Zabofloxacin versus moxifloxacin in patients with COPD exacerbation: a multicenter, double-blind, double-dummy, randomized, controlled, Phase III, non-inferiority trial
Received 23 June 2015
Accepted for publication 14 September 2015
Published 22 October 2015 Volume 2015:10(1) Pages 2265—2275
Checked for plagiarism Yes
Review by Single anonymous peer review
Peer reviewer comments 3
Editor who approved publication: Dr Richard Russell
Chin Kook Rhee,1 Jung Hyun Chang,2 Eu gene Choi,3 Hyun kuk Kim,4 Yong-Soo Kwon,5 Sun Young Kyung,6 Ji-Hyun Lee,7 Myung Jae Park,8 Kwang Ha Yoo,9 Yeon Mok Oh10
1Division of Pulmonary, Allergy and Critical Care Medicine, Department of Internal Medicine, Seoul St Mary’s Hospital, College of Medicine, The Catholic University of Korea, 2Division of Pulmonary and Critical Care Medicine, Department of Internal Medicine, School of Medicine, Ewha Womans University Medical Center, Seoul, 3Division of Pulmonary, Allergy and Critical Care Medicine, Department of Internal Medicine, Daejeon Hankook Hospital, Daejeon, 4Division of Pulmonary and Critical Care Medicine, Department of Internal Medicine, Haeundae Paik Hospital, Inje University College of Medicine, Busan, 5Division of Pulmonary and Critical Care Medicine, Department of Internal Medicine, Chonnam National University Hospital, Gwangju, 6Division of Pulmonary, Allergy and Critical Care Medicine, Department of Internal Medicine, Gachon University Gil Medical Center, Incheon, 7Division of Pulmonary, Allergy and Critical Care Medicine, Department of Internal Medicine, CHA Bundang Medical Center of CHA University, Seongnam, 8Division of Pulmonary and Critical Care Medicine, Department of Internal Medicine, KyungHee University Hospital, Seoul, 9Division of Pulmonary, Allergy and Critical Care Medicine, Department of Internal Medicine, Konkuk University School of Medicine, 10Department of Pulmonary and Critical Care Medicine, Asan Medical Center, University of Ulsan College of Medicine, Seoul, Korea
Abstract: A new quinolone, zabofloxacin, has now been developed; hence, a non-inferiority trial is needed to compare this new compound with another widely used quinolone to examine its efficacy and safety for the treatment of chronic obstructive pulmonary disease (COPD) exacerbations. This was a prospective, multicenter, double-blind, double-dummy, randomized, controlled, parallel-group, Phase III, non-inferiority clinical trial designed to compare oral zabofloxacin (367 mg once daily for 5 days) with moxifloxacin (400 mg once daily for 7 days) for the treatment of patients with COPD exacerbation. In all, 345 COPD patients with a moderate COPD exacerbation were enrolled in the study via the outpatient clinics at 31 university hospitals. Clinical per protocol analysis revealed that the clinical cure rate for zabofloxacin was 86.7% and that for moxifloxacin was 86.3% (the rate difference, 0.4%; 95% confidence interval, –7.7%–8.6%). Intention-to-treat analysis revealed clinical cure rates of 77.1% and 77.3% (difference, –0.2%; 95% confidence interval, –9.0%–8.8%), respectively. These results confirm that zabofloxacin is not inferior to moxifloxacin. The favorable microbiological response rate for zabofloxacin was 67.4% and that for moxifloxacin was 79.5% (P=0.22). Patients in the zabofloxacin group showed better patient-oriented outcomes, as measured by EXAcerbations of Chronic Pulmonary Disease Tool-Patient-Reported Outcome and the COPD assessment test scores, than patients in the moxifloxacin group. Adverse drug reactions related to zabofloxacin occurred in 9.7% of cases and those related to moxifloxacin occurred in 9.6% of cases (P=0.97). The dropout rate due to adverse events was 0% (0/175) in the zabofloxacin group and 1.8% (3/167) in the moxifloxacin group (P=0.12). Oral zabofloxacin (367 mg once daily for 5 days) was not inferior to oral moxifloxacin (400 mg once daily for 7 days) for the treatment of patients with COPD exacerbation.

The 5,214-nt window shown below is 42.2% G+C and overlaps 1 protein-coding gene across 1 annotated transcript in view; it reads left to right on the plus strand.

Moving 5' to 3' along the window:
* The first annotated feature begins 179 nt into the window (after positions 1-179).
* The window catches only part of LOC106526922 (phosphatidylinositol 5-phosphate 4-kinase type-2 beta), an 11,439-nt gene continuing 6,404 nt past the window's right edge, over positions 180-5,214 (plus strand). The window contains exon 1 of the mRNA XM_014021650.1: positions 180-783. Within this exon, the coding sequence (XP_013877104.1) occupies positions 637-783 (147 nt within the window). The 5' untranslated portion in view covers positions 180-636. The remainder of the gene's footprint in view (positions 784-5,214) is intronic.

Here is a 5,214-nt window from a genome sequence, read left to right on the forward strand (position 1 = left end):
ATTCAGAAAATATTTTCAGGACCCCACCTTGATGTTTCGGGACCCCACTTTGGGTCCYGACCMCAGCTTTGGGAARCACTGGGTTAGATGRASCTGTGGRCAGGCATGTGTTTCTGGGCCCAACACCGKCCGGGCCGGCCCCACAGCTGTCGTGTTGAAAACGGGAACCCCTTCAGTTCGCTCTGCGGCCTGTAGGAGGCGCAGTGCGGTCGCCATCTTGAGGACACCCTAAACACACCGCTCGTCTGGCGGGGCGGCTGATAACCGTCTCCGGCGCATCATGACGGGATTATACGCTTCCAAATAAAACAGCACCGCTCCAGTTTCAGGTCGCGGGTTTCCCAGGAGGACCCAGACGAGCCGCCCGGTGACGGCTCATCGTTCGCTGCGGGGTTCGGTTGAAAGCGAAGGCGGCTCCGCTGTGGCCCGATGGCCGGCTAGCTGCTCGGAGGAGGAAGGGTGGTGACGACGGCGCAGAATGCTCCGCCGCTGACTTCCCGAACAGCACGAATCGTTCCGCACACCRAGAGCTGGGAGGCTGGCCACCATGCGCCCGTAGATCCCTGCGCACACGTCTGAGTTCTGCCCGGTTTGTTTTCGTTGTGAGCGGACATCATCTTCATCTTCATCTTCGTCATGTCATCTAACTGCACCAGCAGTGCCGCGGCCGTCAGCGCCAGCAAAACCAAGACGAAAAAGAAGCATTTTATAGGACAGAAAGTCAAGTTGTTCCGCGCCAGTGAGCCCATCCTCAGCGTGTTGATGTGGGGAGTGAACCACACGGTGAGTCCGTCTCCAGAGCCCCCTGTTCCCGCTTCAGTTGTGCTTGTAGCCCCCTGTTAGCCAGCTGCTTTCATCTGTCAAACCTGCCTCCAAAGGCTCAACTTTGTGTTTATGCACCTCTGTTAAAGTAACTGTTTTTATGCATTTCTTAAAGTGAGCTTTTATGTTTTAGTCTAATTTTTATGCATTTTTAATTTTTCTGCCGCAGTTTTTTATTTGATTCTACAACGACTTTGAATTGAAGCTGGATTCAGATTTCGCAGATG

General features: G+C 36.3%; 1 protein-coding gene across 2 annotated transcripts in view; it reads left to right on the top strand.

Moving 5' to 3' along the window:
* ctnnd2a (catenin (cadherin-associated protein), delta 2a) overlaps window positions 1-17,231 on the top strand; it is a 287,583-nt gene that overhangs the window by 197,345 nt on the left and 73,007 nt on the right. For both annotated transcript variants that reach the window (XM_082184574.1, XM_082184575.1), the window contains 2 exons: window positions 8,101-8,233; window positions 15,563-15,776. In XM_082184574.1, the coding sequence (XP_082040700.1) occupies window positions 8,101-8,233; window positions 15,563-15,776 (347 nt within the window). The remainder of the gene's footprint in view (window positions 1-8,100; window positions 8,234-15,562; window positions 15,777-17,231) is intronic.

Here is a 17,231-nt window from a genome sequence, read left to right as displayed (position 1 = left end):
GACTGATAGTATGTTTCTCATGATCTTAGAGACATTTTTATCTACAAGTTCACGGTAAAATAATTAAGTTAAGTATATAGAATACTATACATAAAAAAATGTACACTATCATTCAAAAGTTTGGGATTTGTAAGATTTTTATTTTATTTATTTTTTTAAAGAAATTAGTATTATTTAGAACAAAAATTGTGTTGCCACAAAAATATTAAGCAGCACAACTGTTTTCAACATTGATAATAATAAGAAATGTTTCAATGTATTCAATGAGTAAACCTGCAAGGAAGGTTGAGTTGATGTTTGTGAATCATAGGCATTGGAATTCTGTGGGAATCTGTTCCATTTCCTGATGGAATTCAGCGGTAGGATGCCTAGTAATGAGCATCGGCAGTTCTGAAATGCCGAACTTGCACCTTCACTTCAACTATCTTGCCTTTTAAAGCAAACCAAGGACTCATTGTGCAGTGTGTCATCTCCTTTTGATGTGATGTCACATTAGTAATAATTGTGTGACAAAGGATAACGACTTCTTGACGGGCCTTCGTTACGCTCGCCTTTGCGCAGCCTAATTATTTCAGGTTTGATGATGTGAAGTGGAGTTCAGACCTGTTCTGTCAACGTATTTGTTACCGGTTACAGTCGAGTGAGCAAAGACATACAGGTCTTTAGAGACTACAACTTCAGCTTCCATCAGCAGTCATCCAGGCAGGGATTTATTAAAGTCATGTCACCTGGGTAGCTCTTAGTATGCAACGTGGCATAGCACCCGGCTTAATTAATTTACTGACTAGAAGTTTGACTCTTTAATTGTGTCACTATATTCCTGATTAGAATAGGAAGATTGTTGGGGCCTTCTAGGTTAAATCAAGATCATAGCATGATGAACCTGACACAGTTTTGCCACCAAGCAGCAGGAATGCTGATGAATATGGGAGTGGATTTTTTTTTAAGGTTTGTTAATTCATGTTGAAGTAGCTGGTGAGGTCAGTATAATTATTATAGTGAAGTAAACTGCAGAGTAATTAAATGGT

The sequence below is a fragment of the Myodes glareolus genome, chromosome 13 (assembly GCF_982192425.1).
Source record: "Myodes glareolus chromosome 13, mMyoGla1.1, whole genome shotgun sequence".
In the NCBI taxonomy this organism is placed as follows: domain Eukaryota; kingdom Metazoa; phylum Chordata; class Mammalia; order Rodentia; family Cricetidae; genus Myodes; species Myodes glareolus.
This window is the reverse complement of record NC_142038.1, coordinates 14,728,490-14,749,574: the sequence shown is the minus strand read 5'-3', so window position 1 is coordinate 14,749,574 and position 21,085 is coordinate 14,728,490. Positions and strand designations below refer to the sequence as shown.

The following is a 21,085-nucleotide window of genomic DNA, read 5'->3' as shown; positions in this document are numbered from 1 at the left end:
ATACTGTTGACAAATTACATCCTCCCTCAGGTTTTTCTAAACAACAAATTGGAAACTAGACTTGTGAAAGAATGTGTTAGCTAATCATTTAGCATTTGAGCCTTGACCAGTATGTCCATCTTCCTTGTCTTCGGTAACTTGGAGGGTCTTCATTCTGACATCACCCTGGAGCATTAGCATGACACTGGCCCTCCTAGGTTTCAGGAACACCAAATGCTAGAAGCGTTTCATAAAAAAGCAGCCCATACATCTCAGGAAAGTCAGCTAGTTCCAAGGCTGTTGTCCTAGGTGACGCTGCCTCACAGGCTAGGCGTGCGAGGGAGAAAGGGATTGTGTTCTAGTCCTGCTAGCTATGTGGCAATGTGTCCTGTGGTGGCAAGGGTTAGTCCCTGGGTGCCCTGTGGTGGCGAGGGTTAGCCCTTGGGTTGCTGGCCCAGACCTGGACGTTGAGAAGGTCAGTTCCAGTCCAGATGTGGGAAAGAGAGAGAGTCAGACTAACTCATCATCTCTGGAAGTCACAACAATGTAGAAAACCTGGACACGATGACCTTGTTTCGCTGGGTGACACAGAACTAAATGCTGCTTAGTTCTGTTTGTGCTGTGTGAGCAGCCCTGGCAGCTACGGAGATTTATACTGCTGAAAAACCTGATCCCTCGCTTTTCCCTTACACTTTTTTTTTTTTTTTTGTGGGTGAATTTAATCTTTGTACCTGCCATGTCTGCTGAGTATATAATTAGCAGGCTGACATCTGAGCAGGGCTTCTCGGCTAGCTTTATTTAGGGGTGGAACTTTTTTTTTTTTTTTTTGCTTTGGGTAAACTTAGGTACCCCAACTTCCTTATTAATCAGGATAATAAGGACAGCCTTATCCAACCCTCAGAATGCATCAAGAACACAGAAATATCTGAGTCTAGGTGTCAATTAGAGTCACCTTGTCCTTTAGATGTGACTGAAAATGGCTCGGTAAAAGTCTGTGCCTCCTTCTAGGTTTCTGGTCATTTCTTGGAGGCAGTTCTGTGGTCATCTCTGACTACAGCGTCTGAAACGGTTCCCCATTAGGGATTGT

Keywords: chronic obstructive pulmonary disease, exacerbation, zabofloxacin, quinolone, EXACT-PRO, CAT
Exacerbation of chronic obstructive pulmonary disease (COPD) is characterized by a worsening of respiratory symptoms. The condition is important because it can negatively affect the quality of life of COPD patients. Moreover, exacerbation can be associated with significant mortality. Thus, adequate treatment of COPD exacerbation is mandatory. Most incidences of exacerbation are caused by respiratory tract infections;1,2 thus, antibiotics are a key component of any treatment regimen. Antibiotics are indicated when there is evidence of an increase in either the purulence or volume of sputum.3
Zabofloxacin is a new fluoroquinolone antibiotic. Previous studies show that zabofloxacin has excellent activity against both Gram-negative and Gram-positive pathogens;4–6 however, no study has examined its effect on COPD exacerbation. Other fluoroquinolone antibiotics such as levofloxacin7 and moxifloxacin8 show good efficacy and safety profiles when used to treat patients with COPD exacerbation.
Therefore, the aim of the present study was to compare the efficacy and safety of oral zabofloxacin (367 mg once daily for 5 days) with that of moxifloxacin (400 mg once daily for 7 days) for the treatment of patients with COPD exacerbation.